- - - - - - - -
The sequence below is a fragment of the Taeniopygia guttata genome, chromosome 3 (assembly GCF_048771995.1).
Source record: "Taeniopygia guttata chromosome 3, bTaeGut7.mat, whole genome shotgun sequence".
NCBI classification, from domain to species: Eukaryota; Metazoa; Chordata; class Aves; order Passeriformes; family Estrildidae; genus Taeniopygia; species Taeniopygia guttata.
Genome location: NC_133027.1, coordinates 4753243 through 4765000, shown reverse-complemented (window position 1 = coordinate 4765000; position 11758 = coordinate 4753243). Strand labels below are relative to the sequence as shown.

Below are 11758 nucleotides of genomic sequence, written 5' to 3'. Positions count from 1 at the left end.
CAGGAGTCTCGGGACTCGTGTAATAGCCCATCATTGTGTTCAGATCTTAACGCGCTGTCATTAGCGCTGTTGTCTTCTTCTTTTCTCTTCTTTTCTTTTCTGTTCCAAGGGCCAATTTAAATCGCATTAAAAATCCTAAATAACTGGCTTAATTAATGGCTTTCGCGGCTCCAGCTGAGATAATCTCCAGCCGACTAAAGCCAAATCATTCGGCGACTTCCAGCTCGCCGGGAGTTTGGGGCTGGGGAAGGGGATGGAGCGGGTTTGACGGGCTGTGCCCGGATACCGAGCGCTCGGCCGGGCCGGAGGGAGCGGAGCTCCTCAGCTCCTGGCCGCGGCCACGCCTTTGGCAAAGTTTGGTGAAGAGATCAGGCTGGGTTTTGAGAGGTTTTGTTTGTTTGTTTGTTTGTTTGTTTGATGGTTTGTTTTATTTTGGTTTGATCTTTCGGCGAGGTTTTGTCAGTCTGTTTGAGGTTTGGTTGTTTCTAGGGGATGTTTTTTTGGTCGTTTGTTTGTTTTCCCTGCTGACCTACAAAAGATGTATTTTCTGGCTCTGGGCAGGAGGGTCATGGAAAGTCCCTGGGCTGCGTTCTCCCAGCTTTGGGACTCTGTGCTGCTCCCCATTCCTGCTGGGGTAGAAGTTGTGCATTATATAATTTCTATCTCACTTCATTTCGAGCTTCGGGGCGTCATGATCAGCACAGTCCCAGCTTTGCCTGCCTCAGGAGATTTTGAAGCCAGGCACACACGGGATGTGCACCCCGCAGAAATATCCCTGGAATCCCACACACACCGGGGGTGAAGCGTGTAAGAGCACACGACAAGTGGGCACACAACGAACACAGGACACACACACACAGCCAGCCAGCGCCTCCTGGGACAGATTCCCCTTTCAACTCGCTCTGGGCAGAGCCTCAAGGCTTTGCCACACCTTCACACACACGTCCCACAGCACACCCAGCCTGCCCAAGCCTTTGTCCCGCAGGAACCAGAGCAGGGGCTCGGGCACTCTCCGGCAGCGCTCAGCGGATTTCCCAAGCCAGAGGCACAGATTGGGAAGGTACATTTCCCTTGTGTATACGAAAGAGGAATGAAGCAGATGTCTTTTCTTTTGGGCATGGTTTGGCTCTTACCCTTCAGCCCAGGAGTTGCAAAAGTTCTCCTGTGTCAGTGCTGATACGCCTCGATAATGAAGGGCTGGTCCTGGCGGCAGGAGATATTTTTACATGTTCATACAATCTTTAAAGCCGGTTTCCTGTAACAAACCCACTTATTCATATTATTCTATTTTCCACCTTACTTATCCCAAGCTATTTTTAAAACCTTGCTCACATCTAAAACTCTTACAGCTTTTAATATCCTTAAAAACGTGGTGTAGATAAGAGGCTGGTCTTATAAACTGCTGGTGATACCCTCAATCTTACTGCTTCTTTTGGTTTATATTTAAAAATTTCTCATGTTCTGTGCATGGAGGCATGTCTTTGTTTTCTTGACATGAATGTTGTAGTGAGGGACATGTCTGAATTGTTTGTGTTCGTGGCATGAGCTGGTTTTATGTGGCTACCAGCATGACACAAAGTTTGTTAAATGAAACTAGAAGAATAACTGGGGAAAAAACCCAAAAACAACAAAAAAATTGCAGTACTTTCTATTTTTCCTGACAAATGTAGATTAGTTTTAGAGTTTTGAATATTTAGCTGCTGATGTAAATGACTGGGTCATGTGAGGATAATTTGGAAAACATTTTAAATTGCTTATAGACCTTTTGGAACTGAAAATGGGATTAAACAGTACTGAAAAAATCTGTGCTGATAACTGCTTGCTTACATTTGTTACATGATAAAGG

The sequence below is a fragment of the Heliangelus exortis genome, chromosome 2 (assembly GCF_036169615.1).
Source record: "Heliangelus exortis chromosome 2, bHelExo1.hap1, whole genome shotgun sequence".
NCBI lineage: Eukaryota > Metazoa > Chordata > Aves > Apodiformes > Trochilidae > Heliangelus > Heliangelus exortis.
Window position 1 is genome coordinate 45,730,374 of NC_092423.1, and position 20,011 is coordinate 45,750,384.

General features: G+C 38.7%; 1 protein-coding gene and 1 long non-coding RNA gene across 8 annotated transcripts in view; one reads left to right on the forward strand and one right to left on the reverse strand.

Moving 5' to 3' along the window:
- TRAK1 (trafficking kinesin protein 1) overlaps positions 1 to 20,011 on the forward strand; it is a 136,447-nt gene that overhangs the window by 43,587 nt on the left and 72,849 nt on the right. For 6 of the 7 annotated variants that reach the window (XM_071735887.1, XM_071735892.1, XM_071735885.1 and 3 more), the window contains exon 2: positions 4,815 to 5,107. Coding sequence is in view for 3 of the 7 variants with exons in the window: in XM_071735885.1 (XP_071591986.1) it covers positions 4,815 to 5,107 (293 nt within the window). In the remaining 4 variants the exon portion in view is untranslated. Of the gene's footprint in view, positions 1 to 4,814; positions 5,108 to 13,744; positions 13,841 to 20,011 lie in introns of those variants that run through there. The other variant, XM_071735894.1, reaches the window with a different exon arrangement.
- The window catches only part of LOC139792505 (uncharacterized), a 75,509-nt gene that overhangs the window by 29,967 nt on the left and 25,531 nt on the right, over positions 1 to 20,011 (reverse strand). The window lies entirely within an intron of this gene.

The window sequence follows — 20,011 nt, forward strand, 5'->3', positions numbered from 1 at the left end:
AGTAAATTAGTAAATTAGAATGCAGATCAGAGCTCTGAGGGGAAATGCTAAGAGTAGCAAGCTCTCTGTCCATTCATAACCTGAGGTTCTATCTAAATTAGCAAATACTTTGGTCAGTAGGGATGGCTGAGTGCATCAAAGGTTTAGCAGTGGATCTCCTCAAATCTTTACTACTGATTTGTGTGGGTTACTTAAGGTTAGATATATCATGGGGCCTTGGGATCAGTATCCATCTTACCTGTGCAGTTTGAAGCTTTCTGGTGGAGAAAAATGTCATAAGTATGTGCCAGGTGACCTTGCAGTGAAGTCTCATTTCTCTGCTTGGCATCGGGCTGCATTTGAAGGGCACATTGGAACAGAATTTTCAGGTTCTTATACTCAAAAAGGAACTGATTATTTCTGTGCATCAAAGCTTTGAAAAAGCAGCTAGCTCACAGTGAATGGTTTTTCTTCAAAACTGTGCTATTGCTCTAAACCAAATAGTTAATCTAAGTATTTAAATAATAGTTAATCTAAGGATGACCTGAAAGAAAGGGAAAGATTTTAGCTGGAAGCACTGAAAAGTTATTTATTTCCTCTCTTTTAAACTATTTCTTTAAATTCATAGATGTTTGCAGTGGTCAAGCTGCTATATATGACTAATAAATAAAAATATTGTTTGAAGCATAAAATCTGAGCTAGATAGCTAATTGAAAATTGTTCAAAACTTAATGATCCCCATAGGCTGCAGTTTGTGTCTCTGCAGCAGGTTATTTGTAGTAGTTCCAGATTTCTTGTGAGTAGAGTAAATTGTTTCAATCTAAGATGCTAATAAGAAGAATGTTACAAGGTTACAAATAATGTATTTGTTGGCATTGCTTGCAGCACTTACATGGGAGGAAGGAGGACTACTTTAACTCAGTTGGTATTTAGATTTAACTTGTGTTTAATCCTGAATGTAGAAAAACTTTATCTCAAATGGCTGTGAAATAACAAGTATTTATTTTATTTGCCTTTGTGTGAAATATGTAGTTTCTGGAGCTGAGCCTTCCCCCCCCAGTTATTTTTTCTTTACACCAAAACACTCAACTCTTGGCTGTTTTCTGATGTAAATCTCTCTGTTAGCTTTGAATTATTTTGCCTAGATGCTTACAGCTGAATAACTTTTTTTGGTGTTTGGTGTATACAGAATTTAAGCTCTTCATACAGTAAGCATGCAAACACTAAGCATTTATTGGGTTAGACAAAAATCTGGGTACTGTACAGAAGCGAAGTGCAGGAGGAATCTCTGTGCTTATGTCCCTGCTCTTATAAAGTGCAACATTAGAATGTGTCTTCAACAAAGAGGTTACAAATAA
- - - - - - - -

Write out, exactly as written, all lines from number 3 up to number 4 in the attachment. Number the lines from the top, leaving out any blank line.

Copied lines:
NCBI classification, from domain to species: Eukaryota; Metazoa; Chordata; class Aves; order Passeriformes; family Estrildidae; genus Taeniopygia; species Taeniopygia guttata.
Genome location: NC_133027.1, coordinates 4753243 through 4765000, shown reverse-complemented (window position 1 = coordinate 4765000; position 11758 = coordinate 4753243). Strand labels below are relative to the sequence as shown.